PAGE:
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Local Volunteers Join Scientology Disaster Response Team to Help Make Their Hospital Safe

The Scientology Volunteer Ministers joined by local volunteers took on the task of cleaning out the blocked drainage lines of the Chateaubelair Hospital.

The Scientology Volunteer Ministers joined by local volunteers took on the task of cleaning out the blocked drainage lines of the Chateaubelair Hospital.

Scientology Volunteer Ministers Disaster Response Team and local volunteers, hard at work cleaning out the drains of Chateaubelair Hospital.

Scientology Volunteer Ministers Disaster Response Team and local volunteers, hard at work cleaning out the drains of Chateaubelair Hospital.

Twenty-four local residents joined the Scientology Volunteer Ministers and together they got the job done

Twenty-four local residents joined the Scientology Volunteer Ministers and together they got the job done

It was hard but necessary work, and the Scientology Volunteer Ministers and local volunteers kept at it until the water could flow back to the sea.

It was hard but necessary work, and the Scientology Volunteer Ministers and local volunteers kept at it until the water could flow back to the sea.

All the volunteers took pride in a job well done.

All the volunteers took pride in a job well done.

Inspired by the Scientology Volunteer Ministers motto—”Something can be done about it”—24 local volunteers joined in to assist Chateaubelair Hospital.

LOS ANGELES, CALIFORNIA, UNITED STATES, June 20, 2021 /EINPresswire.com/ — With only four hospitals serving the island of St. Vincent, the Scientology Volunteer Ministers Disaster Response Team enlisted the help of 24 local volunteers to clean up volcanic debris at the Chateaubelair Hospital.

For weeks, La Soufrière Volcano, less than 9 kilometers (5.5 miles) from Chateaubelair, spewed rocks and pyroclastic flows—dense, fast-moving flows of solidified lava, volcanic ash, and hot gases. This clogged the hospital’s drains and blocked water from flowing out to sea. In St. Vincent’s hot, humid climate, standing water can be a breeding ground for mosquitoes that carry malaria and dengue fever. It can also act as an incubator for bacteria and parasites.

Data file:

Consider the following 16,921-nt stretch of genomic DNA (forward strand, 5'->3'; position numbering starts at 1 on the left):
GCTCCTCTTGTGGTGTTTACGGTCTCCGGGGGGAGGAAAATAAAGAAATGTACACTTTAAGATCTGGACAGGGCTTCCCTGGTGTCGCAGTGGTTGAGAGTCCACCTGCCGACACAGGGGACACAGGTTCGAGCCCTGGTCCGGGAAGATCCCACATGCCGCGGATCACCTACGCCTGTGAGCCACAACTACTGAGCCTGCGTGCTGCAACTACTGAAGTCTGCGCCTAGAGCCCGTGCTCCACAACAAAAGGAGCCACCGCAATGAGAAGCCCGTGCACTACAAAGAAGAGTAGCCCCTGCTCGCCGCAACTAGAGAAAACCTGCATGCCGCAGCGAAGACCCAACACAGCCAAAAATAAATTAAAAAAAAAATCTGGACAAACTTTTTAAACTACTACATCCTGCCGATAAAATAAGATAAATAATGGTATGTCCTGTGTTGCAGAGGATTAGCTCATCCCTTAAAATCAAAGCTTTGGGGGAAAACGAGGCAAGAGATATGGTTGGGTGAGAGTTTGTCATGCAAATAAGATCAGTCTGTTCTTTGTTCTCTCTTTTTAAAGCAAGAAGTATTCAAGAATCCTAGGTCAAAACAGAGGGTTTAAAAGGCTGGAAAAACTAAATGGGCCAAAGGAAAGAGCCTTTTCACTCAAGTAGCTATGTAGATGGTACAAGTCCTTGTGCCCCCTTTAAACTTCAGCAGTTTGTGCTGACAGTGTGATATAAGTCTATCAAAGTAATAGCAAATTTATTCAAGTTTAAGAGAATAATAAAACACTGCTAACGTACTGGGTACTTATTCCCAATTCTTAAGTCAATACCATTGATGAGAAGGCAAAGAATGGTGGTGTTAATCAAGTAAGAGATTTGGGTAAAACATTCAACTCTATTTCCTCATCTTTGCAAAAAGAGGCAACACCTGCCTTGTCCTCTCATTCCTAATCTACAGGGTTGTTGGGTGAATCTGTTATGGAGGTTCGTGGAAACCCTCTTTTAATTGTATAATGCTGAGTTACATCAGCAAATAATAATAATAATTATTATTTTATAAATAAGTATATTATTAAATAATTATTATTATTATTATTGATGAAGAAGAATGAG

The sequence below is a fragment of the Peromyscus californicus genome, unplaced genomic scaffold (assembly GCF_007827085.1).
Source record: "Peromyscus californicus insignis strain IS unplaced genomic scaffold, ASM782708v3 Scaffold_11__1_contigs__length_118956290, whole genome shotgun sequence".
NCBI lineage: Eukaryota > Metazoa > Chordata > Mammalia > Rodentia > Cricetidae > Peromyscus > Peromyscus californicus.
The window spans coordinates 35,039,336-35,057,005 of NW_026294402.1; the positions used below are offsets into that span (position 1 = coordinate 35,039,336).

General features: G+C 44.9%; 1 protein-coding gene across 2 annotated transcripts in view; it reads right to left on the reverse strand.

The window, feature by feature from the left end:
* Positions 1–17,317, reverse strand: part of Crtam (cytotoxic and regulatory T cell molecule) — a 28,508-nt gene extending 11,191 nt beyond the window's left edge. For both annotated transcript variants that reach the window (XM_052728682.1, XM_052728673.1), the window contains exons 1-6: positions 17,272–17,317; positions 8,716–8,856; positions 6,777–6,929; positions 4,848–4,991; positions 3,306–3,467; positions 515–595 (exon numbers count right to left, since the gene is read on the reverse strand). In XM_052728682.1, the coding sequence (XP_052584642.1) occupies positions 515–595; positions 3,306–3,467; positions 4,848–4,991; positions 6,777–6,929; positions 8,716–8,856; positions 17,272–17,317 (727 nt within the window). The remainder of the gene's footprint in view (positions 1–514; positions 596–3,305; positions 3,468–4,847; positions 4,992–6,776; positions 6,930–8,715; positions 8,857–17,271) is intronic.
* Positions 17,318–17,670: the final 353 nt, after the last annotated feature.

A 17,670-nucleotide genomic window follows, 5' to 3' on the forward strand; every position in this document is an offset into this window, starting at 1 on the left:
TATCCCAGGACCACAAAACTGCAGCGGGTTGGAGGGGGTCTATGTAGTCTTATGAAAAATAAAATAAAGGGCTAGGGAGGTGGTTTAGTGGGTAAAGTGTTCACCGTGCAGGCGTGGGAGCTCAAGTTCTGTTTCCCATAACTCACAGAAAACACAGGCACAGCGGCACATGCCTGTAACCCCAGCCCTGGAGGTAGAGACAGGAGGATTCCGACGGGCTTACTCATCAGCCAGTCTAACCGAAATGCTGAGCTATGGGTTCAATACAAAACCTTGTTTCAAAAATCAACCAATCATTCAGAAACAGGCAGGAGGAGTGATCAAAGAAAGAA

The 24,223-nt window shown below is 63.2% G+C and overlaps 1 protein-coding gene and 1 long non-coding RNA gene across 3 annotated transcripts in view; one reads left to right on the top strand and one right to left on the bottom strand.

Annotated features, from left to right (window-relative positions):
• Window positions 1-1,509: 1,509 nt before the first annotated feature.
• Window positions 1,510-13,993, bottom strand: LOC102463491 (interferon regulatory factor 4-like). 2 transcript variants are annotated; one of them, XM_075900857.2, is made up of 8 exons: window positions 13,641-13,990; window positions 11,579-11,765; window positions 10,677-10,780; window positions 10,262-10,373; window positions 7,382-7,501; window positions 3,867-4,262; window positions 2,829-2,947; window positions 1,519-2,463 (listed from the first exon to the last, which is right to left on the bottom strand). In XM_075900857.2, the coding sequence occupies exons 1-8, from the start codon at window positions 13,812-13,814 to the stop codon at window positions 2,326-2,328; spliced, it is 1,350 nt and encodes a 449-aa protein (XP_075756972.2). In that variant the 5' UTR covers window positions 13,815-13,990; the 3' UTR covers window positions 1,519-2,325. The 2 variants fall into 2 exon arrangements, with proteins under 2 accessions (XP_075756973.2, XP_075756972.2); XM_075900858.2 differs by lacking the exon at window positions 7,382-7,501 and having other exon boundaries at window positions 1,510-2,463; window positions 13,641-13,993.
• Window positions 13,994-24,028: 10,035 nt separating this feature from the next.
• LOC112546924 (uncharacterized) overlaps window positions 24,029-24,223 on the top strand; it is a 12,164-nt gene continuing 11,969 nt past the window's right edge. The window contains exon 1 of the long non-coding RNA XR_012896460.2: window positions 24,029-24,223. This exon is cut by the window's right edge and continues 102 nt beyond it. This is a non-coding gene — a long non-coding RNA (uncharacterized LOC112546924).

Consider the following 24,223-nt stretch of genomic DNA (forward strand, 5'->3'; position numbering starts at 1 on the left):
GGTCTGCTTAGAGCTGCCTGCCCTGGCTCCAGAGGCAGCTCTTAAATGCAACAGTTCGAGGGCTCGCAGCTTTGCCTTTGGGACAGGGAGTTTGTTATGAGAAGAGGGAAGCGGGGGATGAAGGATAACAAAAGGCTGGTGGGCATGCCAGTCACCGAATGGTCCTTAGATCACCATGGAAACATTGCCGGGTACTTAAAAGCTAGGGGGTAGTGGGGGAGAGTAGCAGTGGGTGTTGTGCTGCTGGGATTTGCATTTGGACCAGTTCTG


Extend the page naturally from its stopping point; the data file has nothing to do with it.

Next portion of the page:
Imbued with the Scientology Volunteer Ministers’ “can-do” spirit and their motto, “Something can be done about it,” the team tackled the task of cleaning out the drains.

“We dug out the drainage ditch that leads from the hospital,” says the lead Scientology Volunteer Minister, now back in Florida after the team completed their mission to St. Vincent and the Grenadines. “We also repaired a pipe on the main road that was blocking access to water for several houses. Then we moved on to the hospital proper, cleaned up the grounds and cleared off the roof of the recovery room.

For 16 days, the Scientology Volunteer Ministers St. Vincent Disaster Response Team brought relief to thousands of residents in need of help. The Freewinds, the Church of Scientology religious retreat and humanitarian ship in the Caribbean, arranged for the team of Florida-based volunteers to fly in to the Island and also arranged a 40-foot container of urgently needed supplies.

The Church of Scientology Volunteer Ministers program is a religious social service. It was created in the mid-1970s by humanitarian L. Ron Hubbard.

A Volunteer Minister’s mandate is to be “a person who helps his fellow man on a volunteer basis by restoring truth and spiritual values to the lives of others.” Their creed: “A Volunteer Minister does not shut his eyes to the pain, evil and injustice of existence. Rather, he is trained to handle these things and help others achieve relief from them and new personal strength as well.”

L. Ron Hubbard is the Founder of the Scientology religion and Mr. David Miscavige is the religion’s ecclesiastical leader.

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